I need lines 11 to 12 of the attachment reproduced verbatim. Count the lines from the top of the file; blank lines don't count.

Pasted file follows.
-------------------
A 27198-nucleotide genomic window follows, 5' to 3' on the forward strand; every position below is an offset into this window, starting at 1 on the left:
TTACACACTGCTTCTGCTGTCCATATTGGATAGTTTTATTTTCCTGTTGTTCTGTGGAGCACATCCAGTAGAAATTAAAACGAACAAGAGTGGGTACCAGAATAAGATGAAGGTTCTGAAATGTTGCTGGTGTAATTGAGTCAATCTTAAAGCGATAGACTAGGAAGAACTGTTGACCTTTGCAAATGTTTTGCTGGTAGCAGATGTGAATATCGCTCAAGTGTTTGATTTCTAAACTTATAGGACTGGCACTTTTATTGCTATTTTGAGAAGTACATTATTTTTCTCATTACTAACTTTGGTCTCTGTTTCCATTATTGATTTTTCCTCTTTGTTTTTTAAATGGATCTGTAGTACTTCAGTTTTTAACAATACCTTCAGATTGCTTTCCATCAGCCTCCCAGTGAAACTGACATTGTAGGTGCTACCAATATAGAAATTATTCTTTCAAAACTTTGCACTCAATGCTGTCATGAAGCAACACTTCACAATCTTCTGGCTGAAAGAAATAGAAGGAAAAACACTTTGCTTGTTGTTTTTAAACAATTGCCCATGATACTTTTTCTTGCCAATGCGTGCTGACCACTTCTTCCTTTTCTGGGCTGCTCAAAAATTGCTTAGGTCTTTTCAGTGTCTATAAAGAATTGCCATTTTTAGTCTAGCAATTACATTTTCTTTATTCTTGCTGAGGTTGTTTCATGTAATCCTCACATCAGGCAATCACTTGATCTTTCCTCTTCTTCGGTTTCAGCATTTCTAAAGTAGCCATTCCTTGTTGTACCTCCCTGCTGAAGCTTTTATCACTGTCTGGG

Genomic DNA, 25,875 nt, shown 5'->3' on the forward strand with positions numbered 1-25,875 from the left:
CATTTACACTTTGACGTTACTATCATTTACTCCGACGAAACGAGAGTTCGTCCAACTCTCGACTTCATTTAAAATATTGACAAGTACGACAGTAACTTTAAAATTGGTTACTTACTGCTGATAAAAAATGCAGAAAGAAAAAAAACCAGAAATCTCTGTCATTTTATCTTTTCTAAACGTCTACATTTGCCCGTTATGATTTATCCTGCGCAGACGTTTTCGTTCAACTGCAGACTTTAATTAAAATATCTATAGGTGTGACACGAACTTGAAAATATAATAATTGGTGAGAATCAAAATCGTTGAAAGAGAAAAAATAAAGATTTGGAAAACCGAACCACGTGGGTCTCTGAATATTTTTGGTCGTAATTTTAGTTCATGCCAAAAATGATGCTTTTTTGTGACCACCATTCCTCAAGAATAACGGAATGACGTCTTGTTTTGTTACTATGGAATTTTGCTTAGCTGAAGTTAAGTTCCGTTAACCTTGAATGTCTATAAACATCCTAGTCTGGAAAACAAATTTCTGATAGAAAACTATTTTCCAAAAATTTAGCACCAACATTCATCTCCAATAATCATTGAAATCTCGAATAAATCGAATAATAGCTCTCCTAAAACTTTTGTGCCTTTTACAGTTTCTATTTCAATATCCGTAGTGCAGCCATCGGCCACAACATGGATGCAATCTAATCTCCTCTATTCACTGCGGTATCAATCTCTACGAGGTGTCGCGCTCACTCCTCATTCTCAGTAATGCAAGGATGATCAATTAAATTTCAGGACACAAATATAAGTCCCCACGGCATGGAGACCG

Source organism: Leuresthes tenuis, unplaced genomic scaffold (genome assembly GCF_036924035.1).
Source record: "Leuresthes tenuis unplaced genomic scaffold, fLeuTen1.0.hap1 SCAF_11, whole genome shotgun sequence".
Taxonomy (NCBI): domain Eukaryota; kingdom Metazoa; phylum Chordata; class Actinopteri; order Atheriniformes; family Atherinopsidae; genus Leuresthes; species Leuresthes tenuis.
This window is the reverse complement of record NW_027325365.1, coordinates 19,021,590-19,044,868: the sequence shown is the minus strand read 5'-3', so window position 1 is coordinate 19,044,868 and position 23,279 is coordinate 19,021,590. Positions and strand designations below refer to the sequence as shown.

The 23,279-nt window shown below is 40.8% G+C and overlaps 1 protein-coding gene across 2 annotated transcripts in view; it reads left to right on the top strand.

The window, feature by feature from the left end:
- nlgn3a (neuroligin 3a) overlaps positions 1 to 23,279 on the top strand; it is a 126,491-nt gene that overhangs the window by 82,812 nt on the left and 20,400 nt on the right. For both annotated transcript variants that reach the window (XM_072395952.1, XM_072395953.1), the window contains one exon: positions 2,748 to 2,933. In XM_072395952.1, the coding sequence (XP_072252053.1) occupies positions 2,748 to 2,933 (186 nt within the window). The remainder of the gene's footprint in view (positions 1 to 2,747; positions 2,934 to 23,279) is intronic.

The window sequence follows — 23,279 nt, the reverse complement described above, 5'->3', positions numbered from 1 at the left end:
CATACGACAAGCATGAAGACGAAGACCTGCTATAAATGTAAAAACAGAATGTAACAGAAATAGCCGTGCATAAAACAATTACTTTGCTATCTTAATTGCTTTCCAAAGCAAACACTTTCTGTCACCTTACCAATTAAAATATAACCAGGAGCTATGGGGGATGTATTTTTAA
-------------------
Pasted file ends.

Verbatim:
- nlgn3a (neuroligin 3a) overlaps positions 1 to 23,279 on the top strand; it is a 126,491-nt gene that overhangs the window by 82,812 nt on the left and 20,400 nt on the right. For both annotated transcript variants that reach the window (XM_072395952.1, XM_072395953.1), the window contains one exon: positions 2,748 to 2,933. In XM_072395952.1, the coding sequence (XP_072252053.1) occupies positions 2,748 to 2,933 (186 nt within the window). The remainder of the gene's footprint in view (positions 1 to 2,747; positions 2,934 to 23,279) is intronic.

The window sequence follows — 23,279 nt, the reverse complement described above, 5'->3', positions numbered from 1 at the left end: